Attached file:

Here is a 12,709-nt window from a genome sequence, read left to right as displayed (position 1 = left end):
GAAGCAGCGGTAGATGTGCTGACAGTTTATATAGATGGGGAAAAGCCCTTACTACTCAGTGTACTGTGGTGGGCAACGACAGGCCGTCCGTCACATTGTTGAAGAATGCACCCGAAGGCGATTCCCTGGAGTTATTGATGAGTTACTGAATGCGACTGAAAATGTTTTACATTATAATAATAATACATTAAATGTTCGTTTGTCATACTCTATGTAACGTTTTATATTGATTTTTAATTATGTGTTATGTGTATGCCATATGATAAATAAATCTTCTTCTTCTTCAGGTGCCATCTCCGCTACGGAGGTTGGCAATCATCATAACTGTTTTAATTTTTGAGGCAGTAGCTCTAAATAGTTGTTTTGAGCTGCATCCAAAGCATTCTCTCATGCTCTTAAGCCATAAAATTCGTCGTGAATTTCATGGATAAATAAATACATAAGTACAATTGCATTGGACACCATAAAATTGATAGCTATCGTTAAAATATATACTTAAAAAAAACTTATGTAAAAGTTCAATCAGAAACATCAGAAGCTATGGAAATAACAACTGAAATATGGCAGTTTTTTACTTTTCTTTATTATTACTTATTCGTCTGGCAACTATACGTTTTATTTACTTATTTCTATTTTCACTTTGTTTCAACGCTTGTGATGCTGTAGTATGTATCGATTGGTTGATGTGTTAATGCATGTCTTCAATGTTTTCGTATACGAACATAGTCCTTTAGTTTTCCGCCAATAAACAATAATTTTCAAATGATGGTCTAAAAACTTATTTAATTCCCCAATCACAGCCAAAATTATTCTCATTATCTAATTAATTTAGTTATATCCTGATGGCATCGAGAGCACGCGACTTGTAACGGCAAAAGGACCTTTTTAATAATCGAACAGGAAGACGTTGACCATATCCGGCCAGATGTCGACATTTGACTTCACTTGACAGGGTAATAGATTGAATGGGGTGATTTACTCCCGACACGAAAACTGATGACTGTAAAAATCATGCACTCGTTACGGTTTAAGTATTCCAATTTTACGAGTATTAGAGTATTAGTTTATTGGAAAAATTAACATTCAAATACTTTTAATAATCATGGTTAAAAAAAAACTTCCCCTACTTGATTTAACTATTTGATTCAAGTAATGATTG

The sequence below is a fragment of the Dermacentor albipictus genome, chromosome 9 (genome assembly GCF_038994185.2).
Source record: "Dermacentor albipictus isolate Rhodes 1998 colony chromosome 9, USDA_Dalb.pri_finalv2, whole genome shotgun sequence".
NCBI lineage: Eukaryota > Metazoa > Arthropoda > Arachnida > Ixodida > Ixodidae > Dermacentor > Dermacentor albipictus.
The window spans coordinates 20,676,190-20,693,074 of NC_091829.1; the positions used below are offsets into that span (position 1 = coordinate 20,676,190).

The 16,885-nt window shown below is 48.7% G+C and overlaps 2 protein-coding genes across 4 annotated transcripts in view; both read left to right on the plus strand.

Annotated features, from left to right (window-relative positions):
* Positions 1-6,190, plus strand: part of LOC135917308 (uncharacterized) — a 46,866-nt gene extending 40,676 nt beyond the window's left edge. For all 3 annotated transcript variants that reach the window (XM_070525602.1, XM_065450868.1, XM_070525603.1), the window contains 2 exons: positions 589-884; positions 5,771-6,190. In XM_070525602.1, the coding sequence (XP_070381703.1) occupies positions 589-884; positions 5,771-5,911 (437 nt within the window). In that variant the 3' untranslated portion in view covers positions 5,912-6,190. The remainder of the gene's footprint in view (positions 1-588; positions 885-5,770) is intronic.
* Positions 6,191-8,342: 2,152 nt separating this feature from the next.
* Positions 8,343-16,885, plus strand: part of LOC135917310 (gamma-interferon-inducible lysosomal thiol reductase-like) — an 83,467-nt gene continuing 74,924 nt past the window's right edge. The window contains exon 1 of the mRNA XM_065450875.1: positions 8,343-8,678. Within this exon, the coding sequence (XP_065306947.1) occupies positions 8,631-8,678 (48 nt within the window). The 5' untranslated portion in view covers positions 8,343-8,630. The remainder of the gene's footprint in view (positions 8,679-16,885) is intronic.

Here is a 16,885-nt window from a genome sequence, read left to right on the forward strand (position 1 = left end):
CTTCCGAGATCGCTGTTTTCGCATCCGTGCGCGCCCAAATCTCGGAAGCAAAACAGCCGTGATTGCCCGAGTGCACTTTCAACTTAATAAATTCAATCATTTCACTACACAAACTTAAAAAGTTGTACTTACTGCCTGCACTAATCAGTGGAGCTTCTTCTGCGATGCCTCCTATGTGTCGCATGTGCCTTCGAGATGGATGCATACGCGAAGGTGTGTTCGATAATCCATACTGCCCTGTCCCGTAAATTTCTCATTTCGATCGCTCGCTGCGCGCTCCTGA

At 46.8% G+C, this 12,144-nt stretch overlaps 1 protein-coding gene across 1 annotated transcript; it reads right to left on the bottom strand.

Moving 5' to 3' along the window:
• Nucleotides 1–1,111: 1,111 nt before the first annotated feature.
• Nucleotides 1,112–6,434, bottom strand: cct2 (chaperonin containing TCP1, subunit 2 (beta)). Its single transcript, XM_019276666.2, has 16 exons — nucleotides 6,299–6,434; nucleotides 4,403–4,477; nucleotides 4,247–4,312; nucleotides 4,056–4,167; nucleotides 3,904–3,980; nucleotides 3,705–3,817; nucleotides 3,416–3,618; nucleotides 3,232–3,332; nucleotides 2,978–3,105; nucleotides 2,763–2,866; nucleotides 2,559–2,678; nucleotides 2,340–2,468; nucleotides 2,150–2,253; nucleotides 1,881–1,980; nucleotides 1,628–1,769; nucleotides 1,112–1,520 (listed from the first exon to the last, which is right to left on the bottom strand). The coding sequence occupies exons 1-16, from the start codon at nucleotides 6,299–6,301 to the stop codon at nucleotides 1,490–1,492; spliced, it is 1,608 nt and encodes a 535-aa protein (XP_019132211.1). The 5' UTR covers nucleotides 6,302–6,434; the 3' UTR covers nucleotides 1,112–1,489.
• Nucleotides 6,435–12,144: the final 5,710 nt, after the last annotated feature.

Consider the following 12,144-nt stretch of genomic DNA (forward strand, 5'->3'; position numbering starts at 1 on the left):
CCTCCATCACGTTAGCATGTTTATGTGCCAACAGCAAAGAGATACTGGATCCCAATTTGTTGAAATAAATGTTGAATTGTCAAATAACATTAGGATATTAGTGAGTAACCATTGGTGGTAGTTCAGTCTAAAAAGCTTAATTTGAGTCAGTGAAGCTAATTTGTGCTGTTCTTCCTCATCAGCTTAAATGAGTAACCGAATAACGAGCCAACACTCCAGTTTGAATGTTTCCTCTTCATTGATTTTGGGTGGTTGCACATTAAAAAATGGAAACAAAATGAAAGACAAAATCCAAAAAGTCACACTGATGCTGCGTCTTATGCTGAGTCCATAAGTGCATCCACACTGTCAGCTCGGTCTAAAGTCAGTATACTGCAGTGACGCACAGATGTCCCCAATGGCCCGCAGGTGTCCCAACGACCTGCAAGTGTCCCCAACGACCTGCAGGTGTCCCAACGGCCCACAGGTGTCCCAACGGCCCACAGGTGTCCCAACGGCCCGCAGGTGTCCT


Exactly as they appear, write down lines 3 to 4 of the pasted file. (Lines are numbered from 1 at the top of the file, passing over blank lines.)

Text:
The sequence below is a fragment of the Dermacentor albipictus genome, chromosome 9 (genome assembly GCF_038994185.2).
Source record: "Dermacentor albipictus isolate Rhodes 1998 colony chromosome 9, USDA_Dalb.pri_finalv2, whole genome shotgun sequence".